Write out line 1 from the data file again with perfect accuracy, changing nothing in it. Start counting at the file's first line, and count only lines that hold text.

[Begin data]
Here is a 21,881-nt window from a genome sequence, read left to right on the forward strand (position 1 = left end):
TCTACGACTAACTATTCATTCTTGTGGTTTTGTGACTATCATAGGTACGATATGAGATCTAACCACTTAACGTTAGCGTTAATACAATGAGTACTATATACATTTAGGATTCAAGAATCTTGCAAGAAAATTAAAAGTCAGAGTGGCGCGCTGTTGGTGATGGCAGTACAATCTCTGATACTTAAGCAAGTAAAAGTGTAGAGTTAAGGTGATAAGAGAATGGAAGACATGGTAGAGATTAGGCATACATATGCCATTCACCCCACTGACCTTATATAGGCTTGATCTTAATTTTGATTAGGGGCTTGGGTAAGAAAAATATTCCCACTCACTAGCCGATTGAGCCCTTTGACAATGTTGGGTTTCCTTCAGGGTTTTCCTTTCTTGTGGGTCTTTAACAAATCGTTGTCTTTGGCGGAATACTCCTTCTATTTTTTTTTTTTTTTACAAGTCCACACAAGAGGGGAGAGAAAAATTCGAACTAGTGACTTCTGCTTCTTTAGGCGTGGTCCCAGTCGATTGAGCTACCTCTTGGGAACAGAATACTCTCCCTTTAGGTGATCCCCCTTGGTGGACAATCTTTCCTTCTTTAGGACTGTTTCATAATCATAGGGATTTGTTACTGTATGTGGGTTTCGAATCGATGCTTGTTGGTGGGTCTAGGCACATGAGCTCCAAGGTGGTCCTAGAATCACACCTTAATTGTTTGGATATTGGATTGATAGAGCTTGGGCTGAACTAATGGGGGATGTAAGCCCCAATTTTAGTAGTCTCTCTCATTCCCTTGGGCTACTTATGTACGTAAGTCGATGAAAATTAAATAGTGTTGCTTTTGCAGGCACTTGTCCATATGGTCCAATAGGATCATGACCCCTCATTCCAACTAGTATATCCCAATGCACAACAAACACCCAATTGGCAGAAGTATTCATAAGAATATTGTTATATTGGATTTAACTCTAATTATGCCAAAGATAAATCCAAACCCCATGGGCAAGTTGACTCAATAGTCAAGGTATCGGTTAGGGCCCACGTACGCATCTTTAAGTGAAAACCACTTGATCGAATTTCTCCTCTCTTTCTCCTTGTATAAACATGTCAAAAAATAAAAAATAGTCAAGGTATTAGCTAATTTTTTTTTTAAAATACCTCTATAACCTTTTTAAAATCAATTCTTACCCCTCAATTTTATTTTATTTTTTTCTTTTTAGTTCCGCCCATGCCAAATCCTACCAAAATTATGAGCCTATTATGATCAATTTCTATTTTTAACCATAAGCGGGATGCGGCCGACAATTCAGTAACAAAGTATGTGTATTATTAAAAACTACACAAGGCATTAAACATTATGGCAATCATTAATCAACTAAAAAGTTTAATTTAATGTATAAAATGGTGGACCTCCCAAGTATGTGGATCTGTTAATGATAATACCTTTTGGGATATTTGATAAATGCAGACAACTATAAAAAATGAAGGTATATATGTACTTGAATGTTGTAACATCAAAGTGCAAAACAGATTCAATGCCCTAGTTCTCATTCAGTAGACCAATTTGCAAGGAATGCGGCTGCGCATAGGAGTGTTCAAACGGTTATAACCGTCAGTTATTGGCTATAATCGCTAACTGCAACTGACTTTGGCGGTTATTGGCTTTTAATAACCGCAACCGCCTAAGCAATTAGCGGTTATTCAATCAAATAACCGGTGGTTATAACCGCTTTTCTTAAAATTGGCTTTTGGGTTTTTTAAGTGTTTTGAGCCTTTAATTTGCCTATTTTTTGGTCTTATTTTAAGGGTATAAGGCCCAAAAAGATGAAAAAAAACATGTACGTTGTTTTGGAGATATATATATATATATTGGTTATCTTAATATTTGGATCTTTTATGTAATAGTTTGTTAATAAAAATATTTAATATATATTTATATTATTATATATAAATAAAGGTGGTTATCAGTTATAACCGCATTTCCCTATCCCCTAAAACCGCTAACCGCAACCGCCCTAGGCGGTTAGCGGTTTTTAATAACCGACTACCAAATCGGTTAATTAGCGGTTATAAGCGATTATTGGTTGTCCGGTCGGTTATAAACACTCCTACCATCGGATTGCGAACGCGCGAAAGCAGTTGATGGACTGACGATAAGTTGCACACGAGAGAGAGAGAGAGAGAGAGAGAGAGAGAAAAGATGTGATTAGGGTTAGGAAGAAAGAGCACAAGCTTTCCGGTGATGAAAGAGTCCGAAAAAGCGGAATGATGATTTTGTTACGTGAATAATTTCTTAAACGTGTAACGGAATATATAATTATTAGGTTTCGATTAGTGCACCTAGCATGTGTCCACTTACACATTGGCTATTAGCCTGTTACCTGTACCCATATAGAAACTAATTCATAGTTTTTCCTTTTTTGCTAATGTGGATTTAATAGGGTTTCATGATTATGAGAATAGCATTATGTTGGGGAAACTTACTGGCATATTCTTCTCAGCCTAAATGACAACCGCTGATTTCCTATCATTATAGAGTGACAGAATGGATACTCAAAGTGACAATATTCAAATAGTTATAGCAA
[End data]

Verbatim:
Here is a 21,881-nt window from a genome sequence, read left to right on the forward strand (position 1 = left end):